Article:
How to Develop Successful Corporate Training Programs – Part III

In this, the final part of our three part series on developing a corporate training program, I will discuss the metrics of success for your training program.

Measurement seems basic, but without it you are essentially left in the dark as to the success or failure of the program.  There are two sides to this coin, the first being to measure the effectiveness of the training (and I don’t mean by asking staff if they liked it); and the second being tracking the impact against a hard business metric (if available) or through some form of anecdotal data and behavioral change.

1.   Knowledge Validation

Too often the time and money spent on creating internal training programs is all for not, producing little measurable improvements in staff and the firm. This is caused by a number of problems, including a lack of meaningful assessments, limited follow up, and ultimately, a near immediate loss of any new skills learned during training.

This is where validation becomes so pertinent. For an undertaking as large as this, validating that knowledge transfer has stuck and there’s retention of the material is very important. At Rand Group, we validate by testing. At the end of each session, staff get a short quiz. The objective is not to play the gotcha game, but to reinforce the learning and create a sense of accountability. After implementing testing, we’ve found a dramatic increase in staff’s knowledge retention.

2.   Measurement

Periodically, it’s necessary to pause and step back from it all; to measure the successes and failures of your program. What’s the feedback from staff? Do the executives feel the sessions are meaningful? Are they in line with corporate objectives?

There are two mechanisms we use for measurement: staff surveys and business metrics.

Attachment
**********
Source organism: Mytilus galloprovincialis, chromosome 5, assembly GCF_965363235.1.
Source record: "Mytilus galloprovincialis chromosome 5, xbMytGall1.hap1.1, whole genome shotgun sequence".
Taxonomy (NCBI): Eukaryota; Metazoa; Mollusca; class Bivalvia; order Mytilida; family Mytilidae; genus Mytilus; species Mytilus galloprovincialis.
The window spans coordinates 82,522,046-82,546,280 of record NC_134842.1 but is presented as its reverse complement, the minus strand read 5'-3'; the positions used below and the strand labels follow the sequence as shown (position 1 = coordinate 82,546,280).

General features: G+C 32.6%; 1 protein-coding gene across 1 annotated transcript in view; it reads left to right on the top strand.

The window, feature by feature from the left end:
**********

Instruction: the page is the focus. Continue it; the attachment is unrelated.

Survey your staff. Determine whether they feel the content is useful, the sessions are a good length, and the delivery mechanism is effective. As mentioned, do not just ask if staff “like it”. This will not provide you with useful information. In order for a corporate training program to be a success staff need to feel that they’re expanding their capabilities, gaining opportunities for firm advancement, and enhancing their capabilities to serve existing clients. Conduct an evaluation at the end of each session to receive immediate feedback on these areas. A periodic, broader assessment of the overall program should be done at least twice annually and more frequently while the program is being developed.

Identify business metrics. Quantitative metrics will manifest themselves in terms of retention or turnover. So if we see a reduction in turnover, for example, part of it will be attributable to the development of our staff and their happiness index with regards to knowledge advancement. There will also be anecdotal metrics to draw on, such as staff who have identified an opportunity or engagement and acted upon that based on knowledge they received from one of the training sessions.


When you look at most successful consulting organizations they all invest heavily in training and development, including workshops, case studies and course work. For Rand Group, our employee training program is merely Step 1 in a multi-year development process; as the firm scales we will develop further curriculum that seeks to meet the growing knowledge needs of our staff.

Whether you are a small or large organization, implementing a corporate training program won’t be easy, but I would argue it is necessary for the health and growth of your organization. If you are larger organization, you have the benefit of existing access to myriad data within your HR system (employees’ skills, certifications, etc.). And with the advent of online platforms like LinkedIn, big data that has never before been so easily accessible is now easily accessible.

At Rand Group, we assist our clients in pulling in information from these data sources to help develop a knowledge based profile, which provides a more accurate starting point for executives trying to determine where staff are in terms of their development. And as we refine our training program, we hope to use our expertise to help our support clients develop similar programs. If this is something that interests you, I’d be happy to discuss your specific training needs.

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